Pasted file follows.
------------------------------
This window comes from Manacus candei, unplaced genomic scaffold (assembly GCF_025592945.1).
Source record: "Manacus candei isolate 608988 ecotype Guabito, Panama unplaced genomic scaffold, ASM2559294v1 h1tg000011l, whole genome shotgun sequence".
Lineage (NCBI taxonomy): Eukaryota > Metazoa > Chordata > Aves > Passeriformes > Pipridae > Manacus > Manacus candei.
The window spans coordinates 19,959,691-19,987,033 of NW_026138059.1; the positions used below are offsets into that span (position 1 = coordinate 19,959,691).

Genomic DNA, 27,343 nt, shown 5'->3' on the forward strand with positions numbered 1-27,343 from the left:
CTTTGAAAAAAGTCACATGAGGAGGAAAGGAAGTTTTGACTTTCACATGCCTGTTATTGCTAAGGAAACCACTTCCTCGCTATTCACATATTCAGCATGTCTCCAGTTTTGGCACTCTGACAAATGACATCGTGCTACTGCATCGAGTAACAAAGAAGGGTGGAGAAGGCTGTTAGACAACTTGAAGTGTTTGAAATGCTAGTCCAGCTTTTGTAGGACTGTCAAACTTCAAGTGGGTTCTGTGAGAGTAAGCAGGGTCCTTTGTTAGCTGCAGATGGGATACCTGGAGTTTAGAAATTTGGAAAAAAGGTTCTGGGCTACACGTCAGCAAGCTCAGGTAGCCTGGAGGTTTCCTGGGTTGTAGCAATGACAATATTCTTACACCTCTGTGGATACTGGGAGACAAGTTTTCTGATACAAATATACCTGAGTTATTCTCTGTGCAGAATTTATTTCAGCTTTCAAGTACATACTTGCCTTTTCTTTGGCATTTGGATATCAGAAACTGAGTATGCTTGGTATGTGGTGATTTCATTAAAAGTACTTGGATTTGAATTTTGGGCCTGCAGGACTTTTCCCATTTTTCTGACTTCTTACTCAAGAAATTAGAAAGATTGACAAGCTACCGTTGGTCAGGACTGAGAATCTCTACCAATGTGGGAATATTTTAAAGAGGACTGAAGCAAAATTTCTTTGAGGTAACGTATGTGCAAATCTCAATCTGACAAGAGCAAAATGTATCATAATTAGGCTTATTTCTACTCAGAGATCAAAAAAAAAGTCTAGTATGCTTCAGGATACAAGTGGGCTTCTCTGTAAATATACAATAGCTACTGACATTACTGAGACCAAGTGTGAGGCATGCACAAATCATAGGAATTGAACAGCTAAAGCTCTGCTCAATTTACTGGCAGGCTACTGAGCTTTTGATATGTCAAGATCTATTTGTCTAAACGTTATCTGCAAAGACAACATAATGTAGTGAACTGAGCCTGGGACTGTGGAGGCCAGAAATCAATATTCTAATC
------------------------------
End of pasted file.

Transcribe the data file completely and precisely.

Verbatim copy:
This window comes from Manacus candei, unplaced genomic scaffold (assembly GCF_025592945.1).
Source record: "Manacus candei isolate 608988 ecotype Guabito, Panama unplaced genomic scaffold, ASM2559294v1 h1tg000011l, whole genome shotgun sequence".
Lineage (NCBI taxonomy): Eukaryota > Metazoa > Chordata > Aves > Passeriformes > Pipridae > Manacus > Manacus candei.
The window spans coordinates 19,959,691-19,987,033 of NW_026138059.1; the positions used below are offsets into that span (position 1 = coordinate 19,959,691).

Genomic DNA, 27,343 nt, shown 5'->3' on the forward strand with positions numbered 1-27,343 from the left:
CTTTGAAAAAAGTCACATGAGGAGGAAAGGAAGTTTTGACTTTCACATGCCTGTTATTGCTAAGGAAACCACTTCCTCGCTATTCACATATTCAGCATGTCTCCAGTTTTGGCACTCTGACAAATGACATCGTGCTACTGCATCGAGTAACAAAGAAGGGTGGAGAAGGCTGTTAGACAACTTGAAGTGTTTGAAATGCTAGTCCAGCTTTTGTAGGACTGTCAAACTTCAAGTGGGTTCTGTGAGAGTAAGCAGGGTCCTTTGTTAGCTGCAGATGGGATACCTGGAGTTTAGAAATTTGGAAAAAAGGTTCTGGGCTACACGTCAGCAAGCTCAGGTAGCCTGGAGGTTTCCTGGGTTGTAGCAATGACAATATTCTTACACCTCTGTGGATACTGGGAGACAAGTTTTCTGATACAAATATACCTGAGTTATTCTCTGTGCAGAATTTATTTCAGCTTTCAAGTACATACTTGCCTTTTCTTTGGCATTTGGATATCAGAAACTGAGTATGCTTGGTATGTGGTGATTTCATTAAAAGTACTTGGATTTGAATTTTGGGCCTGCAGGACTTTTCCCATTTTTCTGACTTCTTACTCAAGAAATTAGAAAGATTGACAAGCTACCGTTGGTCAGGACTGAGAATCTCTACCAATGTGGGAATATTTTAAAGAGGACTGAAGCAAAATTTCTTTGAGGTAACGTATGTGCAAATCTCAATCTGACAAGAGCAAAATGTATCATAATTAGGCTTATTTCTACTCAGAGATCAAAAAAAAAGTCTAGTATGCTTCAGGATACAAGTGGGCTTCTCTGTAAATATACAATAGCTACTGACATTACTGAGACCAAGTGTGAGGCATGCACAAATCATAGGAATTGAACAGCTAAAGCTCTGCTCAATTTACTGGCAGGCTACTGAGCTTTTGATATGTCAAGATCTATTTGTCTAAACGTTATCTGCAAAGACAACATAATGTAGTGAACTGAGCCTGGGACTGTGGAGGCCAGAAATCAATATTCTAATC